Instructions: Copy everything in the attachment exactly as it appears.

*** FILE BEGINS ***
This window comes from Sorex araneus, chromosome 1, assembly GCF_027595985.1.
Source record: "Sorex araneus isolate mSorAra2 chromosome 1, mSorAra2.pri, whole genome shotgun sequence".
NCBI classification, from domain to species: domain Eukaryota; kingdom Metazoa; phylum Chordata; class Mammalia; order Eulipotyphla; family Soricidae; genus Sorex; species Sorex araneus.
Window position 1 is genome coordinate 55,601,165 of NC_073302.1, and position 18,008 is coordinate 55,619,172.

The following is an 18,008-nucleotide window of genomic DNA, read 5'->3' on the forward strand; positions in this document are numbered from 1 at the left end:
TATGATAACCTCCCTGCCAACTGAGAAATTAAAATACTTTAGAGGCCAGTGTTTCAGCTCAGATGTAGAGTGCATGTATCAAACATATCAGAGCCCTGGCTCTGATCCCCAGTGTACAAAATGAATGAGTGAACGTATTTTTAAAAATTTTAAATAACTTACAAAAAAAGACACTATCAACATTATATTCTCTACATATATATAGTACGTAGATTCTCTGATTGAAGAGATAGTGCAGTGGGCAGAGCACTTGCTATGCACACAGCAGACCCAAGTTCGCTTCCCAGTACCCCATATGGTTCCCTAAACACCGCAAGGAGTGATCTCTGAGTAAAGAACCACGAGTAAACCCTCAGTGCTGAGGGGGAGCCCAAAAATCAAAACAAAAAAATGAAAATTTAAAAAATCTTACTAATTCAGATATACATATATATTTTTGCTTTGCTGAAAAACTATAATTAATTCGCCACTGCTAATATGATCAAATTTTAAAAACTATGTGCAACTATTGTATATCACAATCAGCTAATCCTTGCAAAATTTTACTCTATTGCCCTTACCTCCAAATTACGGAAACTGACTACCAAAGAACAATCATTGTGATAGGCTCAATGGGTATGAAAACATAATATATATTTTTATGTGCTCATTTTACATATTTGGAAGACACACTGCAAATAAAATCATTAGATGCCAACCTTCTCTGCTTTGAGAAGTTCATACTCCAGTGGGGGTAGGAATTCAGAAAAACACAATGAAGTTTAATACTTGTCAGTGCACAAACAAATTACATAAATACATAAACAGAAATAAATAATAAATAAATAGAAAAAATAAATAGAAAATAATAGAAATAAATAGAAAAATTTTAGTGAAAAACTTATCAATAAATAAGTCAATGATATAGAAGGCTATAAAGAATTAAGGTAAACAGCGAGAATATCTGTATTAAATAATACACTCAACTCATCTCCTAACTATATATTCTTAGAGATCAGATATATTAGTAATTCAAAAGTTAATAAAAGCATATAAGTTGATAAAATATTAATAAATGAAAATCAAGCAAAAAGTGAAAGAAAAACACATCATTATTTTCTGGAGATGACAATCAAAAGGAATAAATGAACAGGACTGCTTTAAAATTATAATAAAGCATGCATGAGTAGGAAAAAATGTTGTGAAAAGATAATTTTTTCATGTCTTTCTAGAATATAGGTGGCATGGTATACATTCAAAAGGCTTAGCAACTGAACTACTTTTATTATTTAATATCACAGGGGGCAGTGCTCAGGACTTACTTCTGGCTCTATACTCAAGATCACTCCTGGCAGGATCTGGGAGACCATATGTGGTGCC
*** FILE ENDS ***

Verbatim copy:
This window comes from Sorex araneus, chromosome 1, assembly GCF_027595985.1.
Source record: "Sorex araneus isolate mSorAra2 chromosome 1, mSorAra2.pri, whole genome shotgun sequence".
NCBI classification, from domain to species: domain Eukaryota; kingdom Metazoa; phylum Chordata; class Mammalia; order Eulipotyphla; family Soricidae; genus Sorex; species Sorex araneus.
Window position 1 is genome coordinate 55,601,165 of NC_073302.1, and position 18,008 is coordinate 55,619,172.

The following is an 18,008-nucleotide window of genomic DNA, read 5'->3' on the forward strand; positions in this document are numbered from 1 at the left end:
TATGATAACCTCCCTGCCAACTGAGAAATTAAAATACTTTAGAGGCCAGTGTTTCAGCTCAGATGTAGAGTGCATGTATCAAACATATCAGAGCCCTGGCTCTGATCCCCAGTGTACAAAATGAATGAGTGAACGTATTTTTAAAAATTTTAAATAACTTACAAAAAAAGACACTATCAACATTATATTCTCTACATATATATAGTACGTAGATTCTCTGATTGAAGAGATAGTGCAGTGGGCAGAGCACTTGCTATGCACACAGCAGACCCAAGTTCGCTTCCCAGTACCCCATATGGTTCCCTAAACACCGCAAGGAGTGATCTCTGAGTAAAGAACCACGAGTAAACCCTCAGTGCTGAGGGGGAGCCCAAAAATCAAAACAAAAAAATGAAAATTTAAAAAATCTTACTAATTCAGATATACATATATATTTTTGCTTTGCTGAAAAACTATAATTAATTCGCCACTGCTAATATGATCAAATTTTAAAAACTATGTGCAACTATTGTATATCACAATCAGCTAATCCTTGCAAAATTTTACTCTATTGCCCTTACCTCCAAATTACGGAAACTGACTACCAAAGAACAATCATTGTGATAGGCTCAATGGGTATGAAAACATAATATATATTTTTATGTGCTCATTTTACATATTTGGAAGACACACTGCAAATAAAATCATTAGATGCCAACCTTCTCTGCTTTGAGAAGTTCATACTCCAGTGGGGGTAGGAATTCAGAAAAACACAATGAAGTTTAATACTTGTCAGTGCACAAACAAATTACATAAATACATAAACAGAAATAAATAATAAATAAATAGAAAAAATAAATAGAAAATAATAGAAATAAATAGAAAAATTTTAGTGAAAAACTTATCAATAAATAAGTCAATGATATAGAAGGCTATAAAGAATTAAGGTAAACAGCGAGAATATCTGTATTAAATAATACACTCAACTCATCTCCTAACTATATATTCTTAGAGATCAGATATATTAGTAATTCAAAAGTTAATAAAAGCATATAAGTTGATAAAATATTAATAAATGAAAATCAAGCAAAAAGTGAAAGAAAAACACATCATTATTTTCTGGAGATGACAATCAAAAGGAATAAATGAACAGGACTGCTTTAAAATTATAATAAAGCATGCATGAGTAGGAAAAAATGTTGTGAAAAGATAATTTTTTCATGTCTTTCTAGAATATAGGTGGCATGGTATACATTCAAAAGGCTTAGCAACTGAACTACTTTTATTATTTAATATCACAGGGGGCAGTGCTCAGGACTTACTTCTGGCTCTATACTCAAGATCACTCCTGGCAGGATCTGGGAGACCATATGTGGTGCC